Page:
And whispering gale, and dropping shower,
In converse sweet to pass the hour,
As with an early friend.
That mid the noontide sunny haze,
Did in thy languid bosom raise
The raptures of the boy;
When, waked as if to second birth,
Thy soul through every pore look'd forth,
And gazed upon the beauteous Earth
With myriad eyes of joy:
FAIR Ellen was long the delight of the young,
No damsel could with her compare;
Her charms were the theme of the heart and the tongue,
And bards without number in ecstasies sung,
The beauties of Ellen the fair.
Yet cold was the maid; and though legions advanced,
All drill'd by Ovidean art,
And languish'd and ogled, protested and danced,
Like shadows they came, and like shadows they glanced
From the hard-polish'd ice of her heart.
Yet still did the heart of fair Ellen implore
A something that could not be found;
Like a sailor she seem'd on a desolate shore,
With nor house, nor a tree, nor a sound but the roar
Of breakers high dashing around.
From object to object still, still would she veer,
Though nothing, alas! could she find;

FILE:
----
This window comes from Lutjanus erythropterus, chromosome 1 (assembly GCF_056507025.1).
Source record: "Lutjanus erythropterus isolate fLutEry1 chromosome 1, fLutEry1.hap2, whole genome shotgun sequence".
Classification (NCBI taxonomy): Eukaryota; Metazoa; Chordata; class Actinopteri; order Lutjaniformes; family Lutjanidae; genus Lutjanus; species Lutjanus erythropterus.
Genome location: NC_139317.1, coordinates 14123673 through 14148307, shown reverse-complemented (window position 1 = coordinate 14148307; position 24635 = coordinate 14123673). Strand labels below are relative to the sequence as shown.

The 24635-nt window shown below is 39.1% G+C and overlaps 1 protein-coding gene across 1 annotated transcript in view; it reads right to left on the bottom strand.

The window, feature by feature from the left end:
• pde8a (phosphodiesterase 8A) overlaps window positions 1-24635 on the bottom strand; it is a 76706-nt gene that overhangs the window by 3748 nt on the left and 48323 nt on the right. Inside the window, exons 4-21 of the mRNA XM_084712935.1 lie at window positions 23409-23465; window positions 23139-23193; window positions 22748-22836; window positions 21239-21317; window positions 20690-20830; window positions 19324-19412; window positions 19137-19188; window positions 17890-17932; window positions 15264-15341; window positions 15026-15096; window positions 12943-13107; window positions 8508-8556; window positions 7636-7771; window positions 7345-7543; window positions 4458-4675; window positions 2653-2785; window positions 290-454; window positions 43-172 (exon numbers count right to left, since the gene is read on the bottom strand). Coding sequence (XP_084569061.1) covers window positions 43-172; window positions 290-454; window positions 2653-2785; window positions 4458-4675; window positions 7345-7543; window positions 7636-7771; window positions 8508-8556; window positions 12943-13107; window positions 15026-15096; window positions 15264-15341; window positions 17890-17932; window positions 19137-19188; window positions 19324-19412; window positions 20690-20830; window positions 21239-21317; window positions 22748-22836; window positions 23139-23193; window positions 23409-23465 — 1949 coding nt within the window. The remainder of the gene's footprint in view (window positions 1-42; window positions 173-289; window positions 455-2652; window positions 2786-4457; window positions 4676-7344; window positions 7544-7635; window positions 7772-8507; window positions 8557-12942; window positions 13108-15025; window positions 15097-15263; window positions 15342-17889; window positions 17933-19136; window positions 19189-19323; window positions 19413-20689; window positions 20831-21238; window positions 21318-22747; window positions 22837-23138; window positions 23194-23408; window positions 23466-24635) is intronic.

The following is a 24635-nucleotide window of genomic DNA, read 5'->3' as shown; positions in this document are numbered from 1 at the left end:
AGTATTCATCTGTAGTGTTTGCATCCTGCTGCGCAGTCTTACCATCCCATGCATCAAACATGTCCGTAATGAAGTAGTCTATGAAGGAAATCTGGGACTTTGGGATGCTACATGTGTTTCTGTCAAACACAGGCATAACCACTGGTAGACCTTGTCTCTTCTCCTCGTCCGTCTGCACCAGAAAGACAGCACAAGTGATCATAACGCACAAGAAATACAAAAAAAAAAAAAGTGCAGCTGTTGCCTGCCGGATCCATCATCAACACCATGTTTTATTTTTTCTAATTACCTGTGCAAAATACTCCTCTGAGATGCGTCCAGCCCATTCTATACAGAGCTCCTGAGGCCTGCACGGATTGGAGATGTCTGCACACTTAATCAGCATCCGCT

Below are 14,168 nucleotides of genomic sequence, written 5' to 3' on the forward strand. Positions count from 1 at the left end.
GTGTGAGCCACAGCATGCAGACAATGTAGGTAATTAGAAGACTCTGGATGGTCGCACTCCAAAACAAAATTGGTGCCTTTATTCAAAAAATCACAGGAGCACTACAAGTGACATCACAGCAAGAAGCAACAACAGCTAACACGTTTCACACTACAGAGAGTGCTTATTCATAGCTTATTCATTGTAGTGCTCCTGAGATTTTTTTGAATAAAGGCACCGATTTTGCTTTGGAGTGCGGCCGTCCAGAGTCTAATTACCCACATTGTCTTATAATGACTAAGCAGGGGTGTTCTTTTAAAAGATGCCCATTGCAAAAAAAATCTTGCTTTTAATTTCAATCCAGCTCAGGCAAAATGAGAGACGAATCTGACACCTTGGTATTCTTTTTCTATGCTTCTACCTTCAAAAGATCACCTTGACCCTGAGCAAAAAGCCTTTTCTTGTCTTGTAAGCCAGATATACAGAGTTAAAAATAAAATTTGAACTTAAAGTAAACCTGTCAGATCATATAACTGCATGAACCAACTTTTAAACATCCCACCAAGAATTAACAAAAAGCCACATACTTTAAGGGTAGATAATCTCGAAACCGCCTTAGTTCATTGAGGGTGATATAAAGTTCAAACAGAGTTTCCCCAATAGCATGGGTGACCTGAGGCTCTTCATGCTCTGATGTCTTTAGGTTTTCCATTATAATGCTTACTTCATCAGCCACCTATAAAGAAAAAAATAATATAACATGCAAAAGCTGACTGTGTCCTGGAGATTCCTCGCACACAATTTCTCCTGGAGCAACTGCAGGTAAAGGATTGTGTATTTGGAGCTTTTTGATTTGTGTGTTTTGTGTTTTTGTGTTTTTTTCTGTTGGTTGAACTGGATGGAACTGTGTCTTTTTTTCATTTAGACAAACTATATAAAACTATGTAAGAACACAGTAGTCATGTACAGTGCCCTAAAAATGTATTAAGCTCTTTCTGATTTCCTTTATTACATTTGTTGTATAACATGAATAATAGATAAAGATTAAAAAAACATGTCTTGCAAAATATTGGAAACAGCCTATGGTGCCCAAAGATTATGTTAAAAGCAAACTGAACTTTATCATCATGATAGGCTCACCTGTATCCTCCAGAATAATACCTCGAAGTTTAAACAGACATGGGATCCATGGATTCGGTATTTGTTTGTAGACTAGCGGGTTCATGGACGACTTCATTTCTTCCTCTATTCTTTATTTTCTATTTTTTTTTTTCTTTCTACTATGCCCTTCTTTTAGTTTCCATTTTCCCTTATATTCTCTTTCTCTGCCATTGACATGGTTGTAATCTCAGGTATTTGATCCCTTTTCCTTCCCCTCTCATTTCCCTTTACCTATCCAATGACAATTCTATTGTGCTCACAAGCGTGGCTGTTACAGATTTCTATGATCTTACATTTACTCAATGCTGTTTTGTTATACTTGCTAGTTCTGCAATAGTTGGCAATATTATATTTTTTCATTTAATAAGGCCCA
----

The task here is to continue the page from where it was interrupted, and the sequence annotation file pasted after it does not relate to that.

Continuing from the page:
Like the moon, without atmosphere, brilliant and clear,
Yet doom'd, like the moon, with no being to cheer
The bright barren waste of her mind.
But rather than sit like a statue so still
When the rain made her mansion a pound,
Up and down would she go, like the sails of a mill,
And pat every stair, like a woodpecker's bill,
From the tiles of the roof to the ground.
One morn, as the maid from her casement inclined,
Pass'd a youth with a frame in his hand.
The casement she closed—not the eye of her mind;
For, do all she could, no, she could not be blind;
Still before her she saw the youth stand.
"Ah, what can he do," said the languishing maid,
"Ah, what with that frame can he do?"
And she knelt to the goddess of Secrets and pray'd,
When the youth pass'd again, and again he display'd
The frame and a picture to view.
"Oh, beautiful picture!" the fair Ellen cried,
"I must see thee again or I die."
Then under her white chin her bonnet she tied,
And after the youth and the picture she hied,
When the youth, looking back, met her eye.
"Fair damsel," said he (and he chuckled the while),
"This picture I see you admire:
Then take it, I pray you, perhaps 'twill beguile
Some moments of sorrow (nay, pardon my smile);